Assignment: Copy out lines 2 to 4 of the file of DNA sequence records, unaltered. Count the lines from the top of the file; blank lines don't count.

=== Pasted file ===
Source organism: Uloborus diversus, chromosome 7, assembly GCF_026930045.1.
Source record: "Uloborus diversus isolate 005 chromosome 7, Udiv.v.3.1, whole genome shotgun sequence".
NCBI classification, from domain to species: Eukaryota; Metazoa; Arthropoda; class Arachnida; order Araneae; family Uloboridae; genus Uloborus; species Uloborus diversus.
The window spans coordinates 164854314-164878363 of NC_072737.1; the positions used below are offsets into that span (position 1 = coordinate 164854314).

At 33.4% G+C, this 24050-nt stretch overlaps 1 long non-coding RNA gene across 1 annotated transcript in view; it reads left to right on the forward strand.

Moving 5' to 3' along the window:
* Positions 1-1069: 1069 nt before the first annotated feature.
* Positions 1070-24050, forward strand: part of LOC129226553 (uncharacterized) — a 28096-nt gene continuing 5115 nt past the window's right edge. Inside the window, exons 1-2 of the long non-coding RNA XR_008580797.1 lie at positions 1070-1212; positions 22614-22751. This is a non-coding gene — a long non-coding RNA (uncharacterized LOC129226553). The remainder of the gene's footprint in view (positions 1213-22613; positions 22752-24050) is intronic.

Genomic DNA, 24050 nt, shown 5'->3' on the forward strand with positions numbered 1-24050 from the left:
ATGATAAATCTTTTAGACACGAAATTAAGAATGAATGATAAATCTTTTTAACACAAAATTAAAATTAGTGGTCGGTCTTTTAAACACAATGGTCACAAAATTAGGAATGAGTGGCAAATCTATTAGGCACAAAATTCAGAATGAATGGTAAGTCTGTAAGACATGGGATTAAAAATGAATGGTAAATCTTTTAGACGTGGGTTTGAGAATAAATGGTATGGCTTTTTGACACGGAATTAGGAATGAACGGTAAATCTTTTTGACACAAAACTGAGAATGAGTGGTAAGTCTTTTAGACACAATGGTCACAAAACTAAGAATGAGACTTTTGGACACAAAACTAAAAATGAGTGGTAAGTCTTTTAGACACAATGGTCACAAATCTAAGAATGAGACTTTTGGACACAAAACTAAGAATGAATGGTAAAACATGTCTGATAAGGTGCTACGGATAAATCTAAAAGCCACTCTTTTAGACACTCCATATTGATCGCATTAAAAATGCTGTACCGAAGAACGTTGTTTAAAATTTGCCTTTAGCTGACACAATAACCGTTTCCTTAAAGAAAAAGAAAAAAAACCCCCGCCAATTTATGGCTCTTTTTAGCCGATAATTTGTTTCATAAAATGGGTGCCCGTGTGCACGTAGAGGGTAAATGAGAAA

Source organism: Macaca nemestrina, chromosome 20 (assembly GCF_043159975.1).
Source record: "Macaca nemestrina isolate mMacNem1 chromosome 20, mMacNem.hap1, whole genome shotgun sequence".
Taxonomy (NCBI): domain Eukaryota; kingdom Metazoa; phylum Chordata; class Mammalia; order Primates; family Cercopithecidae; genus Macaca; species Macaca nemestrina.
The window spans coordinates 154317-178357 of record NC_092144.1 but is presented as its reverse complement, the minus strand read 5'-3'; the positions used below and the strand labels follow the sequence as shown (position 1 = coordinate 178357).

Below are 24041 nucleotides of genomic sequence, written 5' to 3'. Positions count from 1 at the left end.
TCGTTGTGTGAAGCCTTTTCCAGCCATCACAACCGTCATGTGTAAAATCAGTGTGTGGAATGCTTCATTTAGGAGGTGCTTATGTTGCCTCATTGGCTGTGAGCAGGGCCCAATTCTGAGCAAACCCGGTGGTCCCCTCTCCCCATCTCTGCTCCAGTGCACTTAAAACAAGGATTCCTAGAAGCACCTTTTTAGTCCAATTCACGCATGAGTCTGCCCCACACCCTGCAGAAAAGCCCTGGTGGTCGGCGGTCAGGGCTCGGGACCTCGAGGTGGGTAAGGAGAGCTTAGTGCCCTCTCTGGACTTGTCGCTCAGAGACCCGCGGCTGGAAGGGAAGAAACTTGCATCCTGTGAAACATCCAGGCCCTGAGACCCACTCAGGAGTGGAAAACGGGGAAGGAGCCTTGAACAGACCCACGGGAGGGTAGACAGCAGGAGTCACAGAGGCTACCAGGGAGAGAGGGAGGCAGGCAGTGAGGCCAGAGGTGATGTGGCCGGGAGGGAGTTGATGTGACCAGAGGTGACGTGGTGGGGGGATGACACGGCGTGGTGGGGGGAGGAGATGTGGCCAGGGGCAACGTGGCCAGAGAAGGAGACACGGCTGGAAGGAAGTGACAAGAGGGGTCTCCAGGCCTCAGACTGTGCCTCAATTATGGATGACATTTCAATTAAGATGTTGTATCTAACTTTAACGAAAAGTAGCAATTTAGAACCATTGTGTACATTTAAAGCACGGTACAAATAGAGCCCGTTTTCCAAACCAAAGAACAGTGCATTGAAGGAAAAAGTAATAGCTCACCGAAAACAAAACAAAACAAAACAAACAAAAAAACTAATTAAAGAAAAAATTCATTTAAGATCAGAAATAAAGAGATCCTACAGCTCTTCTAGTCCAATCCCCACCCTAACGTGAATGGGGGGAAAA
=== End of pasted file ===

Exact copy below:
Source record: "Uloborus diversus isolate 005 chromosome 7, Udiv.v.3.1, whole genome shotgun sequence".
NCBI classification, from domain to species: Eukaryota; Metazoa; Arthropoda; class Arachnida; order Araneae; family Uloboridae; genus Uloborus; species Uloborus diversus.
The window spans coordinates 164854314-164878363 of NC_072737.1; the positions used below are offsets into that span (position 1 = coordinate 164854314).